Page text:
In The Media

Do You Sit on Public Toilet Seats To Pee? A Pelvic Floor Therapist, Infectious Disease Doctor, and Urologist Think You Should

The act of squatting strongly engages and tenses the muscles of the groin and pelvic floor, which can potentially cause long-standing spasticity… That can lead to issues like being unable to fully empty your bladder, which can raise your risk of developing a UTI, and needing to go to the bathroom more often.” David Kaufman, M.D., director of Central Park Urology, a division of Maiden Lane Medical, tells WELL+GOOD.

Gynecologist Dr Kenneth Levey, MD of Maiden Lane Medical Speaking to

There is no such thing as a 'normal' vagina, scientists conclude in the largest study ever of vulvas.

‘The experience of a woman in association with the appearance and feel of her labia is very subjective. There is no way to create an objective standard around it,’ Dr. Levey said.

‘I’ve had patients that might look “normal” but they say riding a bike is very, very uncomfortable and after the operation to shorten their labia minora, they felt much better. That is a medical issue.

Is There Actually Any Way to Prevent Urinary Tract Infections?

Given that UTIs come with approximately zero benefits, good on you for trying to avoid them like the plague. Here are six ways to potentially reduce your risk of getting a UTI in the future.

Is It Sanitary to Pee in the Shower or Should You Stop Immediately?

If you have a health issue like a urinary tract infection (UTI), that bacteria can also get into your pee.

Read more about what David Kaufman, M.D., director of Central Park Urology, a division of Maiden Lane Medical and an assistant professor of Clinical Urology at the Weill Cornell Medical School, tells SELF.

Interview with Dr. Kaufman on an innovative outpatient procedure to help resolve Benign Prostatic Hyperplasia (BPH)

Dr Kaufman - New tests may help those with persistent urinary tract infections

‘I’ve gained my life back’

Though there is no standard treatment for such cases, David Kaufman, a New York urologist specializing in treating bladder and pelvic pain, says he believes new tests could help many people get diagnosed and treated.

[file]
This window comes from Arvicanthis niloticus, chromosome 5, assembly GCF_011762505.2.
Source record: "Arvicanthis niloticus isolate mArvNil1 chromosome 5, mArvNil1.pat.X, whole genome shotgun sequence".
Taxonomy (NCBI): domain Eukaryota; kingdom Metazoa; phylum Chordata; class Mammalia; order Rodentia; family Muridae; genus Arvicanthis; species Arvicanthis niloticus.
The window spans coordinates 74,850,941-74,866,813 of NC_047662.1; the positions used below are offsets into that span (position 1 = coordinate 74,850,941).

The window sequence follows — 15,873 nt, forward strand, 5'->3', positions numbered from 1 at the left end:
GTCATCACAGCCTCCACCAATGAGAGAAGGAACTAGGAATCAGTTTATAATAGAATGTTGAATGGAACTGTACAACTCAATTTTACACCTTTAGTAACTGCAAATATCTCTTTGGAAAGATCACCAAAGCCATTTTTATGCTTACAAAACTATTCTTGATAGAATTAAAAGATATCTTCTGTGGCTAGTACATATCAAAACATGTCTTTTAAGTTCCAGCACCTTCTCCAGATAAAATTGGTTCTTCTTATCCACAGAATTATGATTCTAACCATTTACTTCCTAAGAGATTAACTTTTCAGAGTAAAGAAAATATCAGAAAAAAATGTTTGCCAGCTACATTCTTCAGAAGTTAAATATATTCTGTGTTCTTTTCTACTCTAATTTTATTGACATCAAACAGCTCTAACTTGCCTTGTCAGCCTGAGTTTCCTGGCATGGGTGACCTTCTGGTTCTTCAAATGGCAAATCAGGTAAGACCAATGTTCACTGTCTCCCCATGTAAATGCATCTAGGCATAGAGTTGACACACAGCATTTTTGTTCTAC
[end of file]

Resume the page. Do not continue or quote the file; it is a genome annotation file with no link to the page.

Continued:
Woman, 37, undergoes hysterectomy to treat severe pain

'It's been unbearable'

Woman, 37, undergoes hysterectomy to treat severe pain
Kathryn McConnell was diagnosed with both endometriosis and adenomyosis, among other conditions.
In November, she and her doctors decided that the best solution would be to undergo a hysterectomy (an operation to remove the uterus) after her pain returned.

“Ultimately, Kate decided to have a hysterectomy, despite having very good pain control for some period of time after her first surgery, as her pain began to return, and as she finalized her desire to not have future childbearing as an option,” said Dr. Janette Davison, a New York City-based gynecologist [at Maiden Lane Medical] who is one of McConnell’s doctors and specializes in chronic pelvic pain and minimally invasive gynecologic surgery.

11 UTI Causes You Need to Keep on Your Radar, According to Experts Plus, how to prevent the common infection.

Dear Doctor: Shoma Datta-Thomas

The NYC Maiden Lane Medical gynecologist and robotic surgeon on the importance of new technology in women’s health and what mothers can do to prioritize their health post-pandemic.

May is Pelvic Pain Awareness Month!

"Pelvic Pain" - with Dr. Rachel Barr - Healthful Woman Podcast

Dr. Rachel Barr, a gynecologist specializing in gynecologic surgery, joins Healthful Woman to discuss pelvic pain. In this episode, she and Dr. Fox review common causes of pelvic pain, how pelvic pain is treated, and more.